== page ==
How to make a painting in three (or more) easy steps.

Drawn From the Fire

1. Draw some circles. Place them kind of randomly, but kind of in a linear fashion. Whatever.

2. Squeeze three colours onto your plastic lid. Any colours will do. One should be white. And one should be yellow. The other two should mix well together. But other than that, you choose!

3. Paint your yellow stripe first, kind of randomly. Anywhere is good. It should also be strategically placed to catch the eye at about 1/4 of the way from edge.

4. Mix a bit of one of the colours into the yellow, and paint that stripe next to the yellow one. It’s OK to overlap a bit, since you are using acrylic paint. Oh, I didn’t tell you? You’re using acrylic paint. [Side note: Not any acrylic paint will do. Cheap student versions do not have good enough opacity/coverage. Pay the extra bucks for the quality paints!] This makes…

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A spicy hot chinese noodles is so satisfying on a rainy and gloomy day. Instantly lights up the mood and when it’s home made , the joy is double.

Let’s start the post with a picture of the final dish

WP_20150815_002Now to the INGREDIENTS.

Chinese noodles – 1 packet

Onion – 1 medium, sliced

Carrot – 1 small, cut lengthwise into strips

Beans – 4-5, cut lengthwise

Potato – 1 small, cut lengthwise into strips

Cabbage – little, cut lengthwise

Garlic pods – 5-6 cut into small pieces

Schzwen sauce – 1 TBsp ( you can replace Schzwen sauce with  a tsp each of chilly sauce and tomato sauce. There’ll be slight variation in the taste)

Soy sauce – 1 tsp

Salt to taste

Oil 1 TBsp

Water – 2 litres


Cook the noodles by adding 2 liters water and a tsp of oil. Once it’s done, run under tap water and keep aside.

I used feasters veg hakka noodles. The instruction in pack recommends cooking in 1 liter water. I felt the starch in the noodles weren’t washed out and made the noodles sticky. So I added one more liter and the noodles turned out fine.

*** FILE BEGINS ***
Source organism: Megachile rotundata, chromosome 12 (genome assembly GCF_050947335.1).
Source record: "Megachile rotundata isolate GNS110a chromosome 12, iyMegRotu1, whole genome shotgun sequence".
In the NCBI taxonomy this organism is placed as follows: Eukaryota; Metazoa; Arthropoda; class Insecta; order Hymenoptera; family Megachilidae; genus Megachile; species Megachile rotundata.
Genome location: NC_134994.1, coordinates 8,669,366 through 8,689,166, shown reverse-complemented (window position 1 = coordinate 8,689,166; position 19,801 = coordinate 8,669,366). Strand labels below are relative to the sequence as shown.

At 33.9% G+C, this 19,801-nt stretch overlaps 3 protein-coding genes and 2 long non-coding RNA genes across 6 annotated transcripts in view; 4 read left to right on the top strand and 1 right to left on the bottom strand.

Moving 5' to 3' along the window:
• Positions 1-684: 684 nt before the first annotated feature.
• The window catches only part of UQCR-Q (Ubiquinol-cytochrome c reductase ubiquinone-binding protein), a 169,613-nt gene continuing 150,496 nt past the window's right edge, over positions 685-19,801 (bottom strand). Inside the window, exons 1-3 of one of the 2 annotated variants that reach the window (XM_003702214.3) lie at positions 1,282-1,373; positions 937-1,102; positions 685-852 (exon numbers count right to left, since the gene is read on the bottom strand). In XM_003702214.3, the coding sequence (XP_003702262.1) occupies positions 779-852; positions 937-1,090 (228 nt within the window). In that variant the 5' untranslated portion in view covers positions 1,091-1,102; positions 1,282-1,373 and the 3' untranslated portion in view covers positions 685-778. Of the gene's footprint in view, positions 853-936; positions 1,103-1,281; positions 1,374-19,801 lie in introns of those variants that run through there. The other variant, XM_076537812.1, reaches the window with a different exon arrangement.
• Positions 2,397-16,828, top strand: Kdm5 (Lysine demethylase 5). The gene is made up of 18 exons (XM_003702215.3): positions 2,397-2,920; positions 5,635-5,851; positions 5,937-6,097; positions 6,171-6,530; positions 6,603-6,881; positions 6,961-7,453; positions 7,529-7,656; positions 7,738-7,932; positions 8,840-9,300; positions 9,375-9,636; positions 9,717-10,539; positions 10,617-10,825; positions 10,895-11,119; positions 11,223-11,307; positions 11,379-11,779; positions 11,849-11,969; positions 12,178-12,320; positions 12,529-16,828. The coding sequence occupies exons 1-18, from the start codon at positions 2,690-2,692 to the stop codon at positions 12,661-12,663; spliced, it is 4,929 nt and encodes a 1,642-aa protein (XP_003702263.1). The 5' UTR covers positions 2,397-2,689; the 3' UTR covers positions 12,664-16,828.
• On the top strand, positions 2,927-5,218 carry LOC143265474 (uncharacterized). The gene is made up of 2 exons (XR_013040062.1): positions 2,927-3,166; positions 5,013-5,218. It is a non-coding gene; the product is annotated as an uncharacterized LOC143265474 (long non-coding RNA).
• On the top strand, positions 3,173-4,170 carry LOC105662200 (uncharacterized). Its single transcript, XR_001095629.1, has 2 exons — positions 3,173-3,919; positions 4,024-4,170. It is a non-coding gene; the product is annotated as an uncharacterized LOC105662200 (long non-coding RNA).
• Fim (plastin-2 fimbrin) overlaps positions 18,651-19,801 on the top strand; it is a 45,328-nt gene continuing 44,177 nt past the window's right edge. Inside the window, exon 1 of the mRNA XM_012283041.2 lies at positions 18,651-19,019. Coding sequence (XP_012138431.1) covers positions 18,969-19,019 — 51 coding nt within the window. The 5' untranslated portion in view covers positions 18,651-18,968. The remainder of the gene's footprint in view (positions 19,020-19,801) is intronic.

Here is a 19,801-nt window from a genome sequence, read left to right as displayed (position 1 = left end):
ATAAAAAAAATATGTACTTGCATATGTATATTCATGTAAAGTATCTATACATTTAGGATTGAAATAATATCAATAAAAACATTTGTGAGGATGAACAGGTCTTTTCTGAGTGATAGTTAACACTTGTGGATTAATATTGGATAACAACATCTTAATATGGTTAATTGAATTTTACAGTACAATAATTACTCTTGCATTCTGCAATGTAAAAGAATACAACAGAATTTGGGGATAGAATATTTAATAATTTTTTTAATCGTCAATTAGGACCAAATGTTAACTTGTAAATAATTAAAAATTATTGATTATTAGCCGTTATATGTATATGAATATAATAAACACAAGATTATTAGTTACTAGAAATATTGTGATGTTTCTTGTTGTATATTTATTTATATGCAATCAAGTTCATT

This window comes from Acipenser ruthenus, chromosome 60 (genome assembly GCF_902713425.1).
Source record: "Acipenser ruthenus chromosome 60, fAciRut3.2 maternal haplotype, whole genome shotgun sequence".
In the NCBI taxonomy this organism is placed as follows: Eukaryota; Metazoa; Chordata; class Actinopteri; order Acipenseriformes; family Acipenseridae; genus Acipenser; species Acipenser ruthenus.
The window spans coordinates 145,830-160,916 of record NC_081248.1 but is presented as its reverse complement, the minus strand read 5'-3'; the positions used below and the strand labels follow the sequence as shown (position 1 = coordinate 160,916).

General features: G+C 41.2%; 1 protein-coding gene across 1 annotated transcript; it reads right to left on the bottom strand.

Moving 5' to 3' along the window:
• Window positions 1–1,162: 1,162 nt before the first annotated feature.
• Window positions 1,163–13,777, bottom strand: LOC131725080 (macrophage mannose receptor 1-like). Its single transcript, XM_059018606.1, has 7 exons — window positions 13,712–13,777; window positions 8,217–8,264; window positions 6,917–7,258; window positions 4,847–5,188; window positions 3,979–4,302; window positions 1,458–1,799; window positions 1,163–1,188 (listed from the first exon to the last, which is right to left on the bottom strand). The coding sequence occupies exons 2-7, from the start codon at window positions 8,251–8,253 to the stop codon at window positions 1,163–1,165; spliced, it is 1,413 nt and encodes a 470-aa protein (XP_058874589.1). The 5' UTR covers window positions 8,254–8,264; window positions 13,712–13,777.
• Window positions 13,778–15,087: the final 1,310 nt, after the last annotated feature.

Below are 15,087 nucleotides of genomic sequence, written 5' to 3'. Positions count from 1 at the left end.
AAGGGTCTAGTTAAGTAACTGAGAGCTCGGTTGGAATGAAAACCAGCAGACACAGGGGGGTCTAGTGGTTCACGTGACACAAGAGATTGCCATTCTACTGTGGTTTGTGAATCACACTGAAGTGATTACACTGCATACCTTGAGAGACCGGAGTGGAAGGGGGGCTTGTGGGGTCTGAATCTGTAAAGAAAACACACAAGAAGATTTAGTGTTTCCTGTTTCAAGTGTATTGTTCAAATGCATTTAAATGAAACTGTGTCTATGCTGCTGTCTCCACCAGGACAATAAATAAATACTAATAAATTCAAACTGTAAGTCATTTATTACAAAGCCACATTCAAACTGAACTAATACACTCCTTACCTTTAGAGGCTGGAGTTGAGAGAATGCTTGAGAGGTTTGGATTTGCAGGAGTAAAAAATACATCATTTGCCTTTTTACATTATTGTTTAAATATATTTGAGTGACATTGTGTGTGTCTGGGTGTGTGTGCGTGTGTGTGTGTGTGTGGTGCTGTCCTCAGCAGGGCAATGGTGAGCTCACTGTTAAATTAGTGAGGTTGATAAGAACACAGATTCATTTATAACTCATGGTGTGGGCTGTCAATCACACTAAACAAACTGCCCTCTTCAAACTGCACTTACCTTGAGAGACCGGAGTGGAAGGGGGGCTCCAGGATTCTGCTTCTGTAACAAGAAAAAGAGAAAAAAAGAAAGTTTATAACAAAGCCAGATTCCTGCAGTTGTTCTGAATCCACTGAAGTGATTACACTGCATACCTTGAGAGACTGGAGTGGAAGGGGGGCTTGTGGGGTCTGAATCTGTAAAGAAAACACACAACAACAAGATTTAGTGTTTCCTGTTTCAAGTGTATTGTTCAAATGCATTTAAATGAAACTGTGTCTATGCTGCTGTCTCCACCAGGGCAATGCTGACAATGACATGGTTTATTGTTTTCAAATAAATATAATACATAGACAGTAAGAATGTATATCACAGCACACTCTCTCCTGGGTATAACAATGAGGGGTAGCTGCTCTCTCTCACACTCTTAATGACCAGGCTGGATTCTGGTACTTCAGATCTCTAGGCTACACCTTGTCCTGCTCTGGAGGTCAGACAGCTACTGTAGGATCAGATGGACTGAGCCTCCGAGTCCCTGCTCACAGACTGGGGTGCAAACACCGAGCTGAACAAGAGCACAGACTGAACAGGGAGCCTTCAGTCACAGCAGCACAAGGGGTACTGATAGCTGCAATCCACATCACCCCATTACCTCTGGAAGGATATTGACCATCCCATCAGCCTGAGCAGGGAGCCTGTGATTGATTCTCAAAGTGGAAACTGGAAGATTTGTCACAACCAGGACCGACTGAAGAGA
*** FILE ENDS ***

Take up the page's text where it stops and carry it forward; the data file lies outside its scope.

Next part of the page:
Use your judgement while cooking. Extra water is not going to do any harm. Less water makes the noodles sticky because of the starch.


Take a heavy bottom wok.

Heat oil.

Throw in the garlic pods and let it brown.

Next goes onions, carrot, beans, potato, cabbage. Stir in high flame for a minute.

Add the sauces- Soya and schzwen. Followed by salt. (The sauces are pretty salty. Taste before you add salt. You’ll approximately need less than 1/2 tsp)

Cover with lid and reduce the flame to medium.

Let it cook for 3-4 minutes.

Turn the flame up and toss the noodles. Let the sauce and veg mixture spread evenly throughout the noodles.

Serve hot 🙂





Small black Channa – 1/4cup

Onion – 1 big, roughly chopped

Tomato – 2 medium sized, roughly chopped, preferably country tomato

Ginger – 1″ piece

Garlic pods – 4

Coriander leaves – 2 TBsp

Plain red chilly powder – 3/4 tsp (adjust according to taste preference)

Kitchen king masala – 1 tsp ( can be replaced with garam masala powder – 1/2 tsp)

Tumeric powder – 1/4 tsp

Salt to taste


Oil – 2 Tbsp


Soak the black channa in water for 2-3 hours.

Pressure cook along with salt up to 3 whistles and keep aside.

Heat oil in a wok. Throw in the onions and tomatoes together and salute till they’re half cooked.

Let it cool. Grind to a smooth paste along with ginger, garlic and coriander leaves. Add water if necessary.

Heat oil in a pressure cooker. Add ground paste. Saute.

Add the chilly powder, kitchen king masala, turmeric powder, salt. Stir.

Reduce flame to medium and let the gravy cook till the oil oozes out.

Throw in the cooked channa. If the gravy is thick, add little water. Cook up to 2 whistles.

Serve hot.

Enjoy 🙂